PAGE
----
In a short-term sense, happiness is “a positive emotional condition, the opposite of anxiety and depression,” Tiberius said.

Upper School Counselor Susanna Short also differentiates a good mood from a good life. “Pleasure is different from happiness,” Short said. “I can derive pleasure from eating a hot fudge sundae, but if I do that every day, that’s probably not going to create long term happiness.”

To summarize, if one wanted to be happy for a longer time, one may have to think of something beyond nice weather at the State Fair and ice cream.

“In the second sense,” Tiberius said, “the well-being sense of happiness, I think happiness has to do with living a life in which you fulfill your deep and stable values. Most people value friendship, family and accomplishment, so to be happy we have to find ways of balancing these goods in our lives.  Most people also value their own positive emotional state (we want to feel good rather than anxious or depressed), so we should choose to do things that fit our emotional nature.  That will help us achieve more of our values in the long run.”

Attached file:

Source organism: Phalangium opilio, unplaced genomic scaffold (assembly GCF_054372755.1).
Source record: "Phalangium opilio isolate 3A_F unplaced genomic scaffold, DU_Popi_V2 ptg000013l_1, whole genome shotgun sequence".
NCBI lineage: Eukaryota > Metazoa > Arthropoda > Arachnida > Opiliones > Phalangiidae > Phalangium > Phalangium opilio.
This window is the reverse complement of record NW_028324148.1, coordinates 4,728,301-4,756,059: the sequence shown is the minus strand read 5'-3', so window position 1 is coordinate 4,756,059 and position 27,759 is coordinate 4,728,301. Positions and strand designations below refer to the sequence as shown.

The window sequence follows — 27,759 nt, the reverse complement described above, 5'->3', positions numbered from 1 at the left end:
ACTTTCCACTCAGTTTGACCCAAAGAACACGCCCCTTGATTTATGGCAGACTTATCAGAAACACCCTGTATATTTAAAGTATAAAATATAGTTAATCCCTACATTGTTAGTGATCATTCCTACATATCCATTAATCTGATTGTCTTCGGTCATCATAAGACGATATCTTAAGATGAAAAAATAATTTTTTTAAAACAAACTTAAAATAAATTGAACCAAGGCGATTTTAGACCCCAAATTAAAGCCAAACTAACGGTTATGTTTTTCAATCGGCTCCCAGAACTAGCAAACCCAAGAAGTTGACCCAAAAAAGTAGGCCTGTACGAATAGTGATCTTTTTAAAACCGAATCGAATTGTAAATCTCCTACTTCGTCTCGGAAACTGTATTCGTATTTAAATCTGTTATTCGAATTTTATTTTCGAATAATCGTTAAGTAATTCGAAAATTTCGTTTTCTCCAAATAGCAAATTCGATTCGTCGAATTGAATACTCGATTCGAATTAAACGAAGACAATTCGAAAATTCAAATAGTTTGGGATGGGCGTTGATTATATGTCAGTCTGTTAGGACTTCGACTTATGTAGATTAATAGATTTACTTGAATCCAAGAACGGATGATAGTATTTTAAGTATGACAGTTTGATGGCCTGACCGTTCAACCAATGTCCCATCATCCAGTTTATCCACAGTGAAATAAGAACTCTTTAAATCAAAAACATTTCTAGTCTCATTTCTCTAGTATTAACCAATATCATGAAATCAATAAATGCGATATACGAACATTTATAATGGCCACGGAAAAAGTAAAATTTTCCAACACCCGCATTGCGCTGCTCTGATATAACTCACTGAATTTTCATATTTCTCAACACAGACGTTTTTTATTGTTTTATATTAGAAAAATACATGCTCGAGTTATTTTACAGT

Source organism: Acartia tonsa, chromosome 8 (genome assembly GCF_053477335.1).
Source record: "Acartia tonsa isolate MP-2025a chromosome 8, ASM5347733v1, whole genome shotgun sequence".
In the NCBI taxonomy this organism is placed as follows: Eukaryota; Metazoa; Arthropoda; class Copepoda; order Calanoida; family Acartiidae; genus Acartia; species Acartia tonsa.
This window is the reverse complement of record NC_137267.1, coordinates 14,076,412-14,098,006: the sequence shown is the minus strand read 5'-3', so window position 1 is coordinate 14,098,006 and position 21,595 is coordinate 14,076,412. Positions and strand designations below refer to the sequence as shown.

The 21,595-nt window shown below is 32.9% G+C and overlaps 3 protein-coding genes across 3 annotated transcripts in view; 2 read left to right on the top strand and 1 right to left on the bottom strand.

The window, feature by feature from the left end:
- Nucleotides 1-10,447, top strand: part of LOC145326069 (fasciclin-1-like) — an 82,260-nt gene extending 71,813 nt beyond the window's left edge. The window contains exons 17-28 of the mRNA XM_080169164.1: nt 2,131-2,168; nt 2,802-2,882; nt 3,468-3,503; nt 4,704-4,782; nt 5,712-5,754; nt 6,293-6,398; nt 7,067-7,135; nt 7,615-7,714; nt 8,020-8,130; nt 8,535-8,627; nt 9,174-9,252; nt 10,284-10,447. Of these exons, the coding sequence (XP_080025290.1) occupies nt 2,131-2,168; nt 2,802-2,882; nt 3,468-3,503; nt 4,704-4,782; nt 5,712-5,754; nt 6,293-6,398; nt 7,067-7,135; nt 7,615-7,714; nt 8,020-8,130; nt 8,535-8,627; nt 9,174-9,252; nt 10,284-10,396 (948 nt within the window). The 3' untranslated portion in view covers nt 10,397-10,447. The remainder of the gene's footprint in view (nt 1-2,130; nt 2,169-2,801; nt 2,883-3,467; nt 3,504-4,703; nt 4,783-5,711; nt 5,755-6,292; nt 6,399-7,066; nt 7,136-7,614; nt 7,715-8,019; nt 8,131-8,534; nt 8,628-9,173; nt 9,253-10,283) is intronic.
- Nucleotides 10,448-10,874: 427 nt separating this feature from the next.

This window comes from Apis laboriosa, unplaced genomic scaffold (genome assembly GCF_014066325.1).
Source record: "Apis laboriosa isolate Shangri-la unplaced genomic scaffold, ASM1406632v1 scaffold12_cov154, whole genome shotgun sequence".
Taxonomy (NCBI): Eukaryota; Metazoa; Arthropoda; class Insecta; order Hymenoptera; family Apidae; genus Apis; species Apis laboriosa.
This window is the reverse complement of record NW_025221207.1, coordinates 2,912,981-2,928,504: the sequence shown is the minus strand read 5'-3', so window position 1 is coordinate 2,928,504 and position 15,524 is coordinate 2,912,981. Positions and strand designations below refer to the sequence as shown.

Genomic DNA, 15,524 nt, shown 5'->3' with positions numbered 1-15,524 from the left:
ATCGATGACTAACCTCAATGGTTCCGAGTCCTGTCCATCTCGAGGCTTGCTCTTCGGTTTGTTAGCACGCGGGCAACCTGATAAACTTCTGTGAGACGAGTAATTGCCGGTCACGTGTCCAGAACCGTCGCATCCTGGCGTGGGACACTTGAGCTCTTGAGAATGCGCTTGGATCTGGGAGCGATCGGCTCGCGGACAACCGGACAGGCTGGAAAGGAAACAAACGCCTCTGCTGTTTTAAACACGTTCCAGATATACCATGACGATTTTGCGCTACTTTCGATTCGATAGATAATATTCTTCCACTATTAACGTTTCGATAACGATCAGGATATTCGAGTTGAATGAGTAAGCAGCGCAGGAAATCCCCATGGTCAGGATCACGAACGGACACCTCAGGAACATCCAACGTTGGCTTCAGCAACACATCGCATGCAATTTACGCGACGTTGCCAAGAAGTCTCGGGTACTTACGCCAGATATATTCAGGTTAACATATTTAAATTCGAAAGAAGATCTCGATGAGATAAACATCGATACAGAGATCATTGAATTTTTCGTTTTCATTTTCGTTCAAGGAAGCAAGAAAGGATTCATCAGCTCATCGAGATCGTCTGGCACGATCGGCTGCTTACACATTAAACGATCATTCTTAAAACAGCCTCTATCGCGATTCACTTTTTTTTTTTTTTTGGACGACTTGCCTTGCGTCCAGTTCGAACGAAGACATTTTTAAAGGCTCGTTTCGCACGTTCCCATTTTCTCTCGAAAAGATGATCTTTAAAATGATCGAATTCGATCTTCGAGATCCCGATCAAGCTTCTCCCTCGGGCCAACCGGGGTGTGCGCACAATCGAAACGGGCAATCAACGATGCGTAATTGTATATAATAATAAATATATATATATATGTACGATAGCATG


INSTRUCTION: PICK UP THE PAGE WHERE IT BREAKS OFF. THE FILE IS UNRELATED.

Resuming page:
Short also believes that happiness stems from a person’s understanding of themselves. “What I think creates happiness is when people know who they are, they know what their values are, and their behaviors align with those values and identities to connect with a larger world or a larger community,” Short said.

What makes St. Paul Academy and Summit School students happy?

“Loving friends,” junior Sam Lodge said.

“Hugs,” junior Charlie Southwick said.

“Chilling with friends and having a good time,” Dozie Nwaneri said.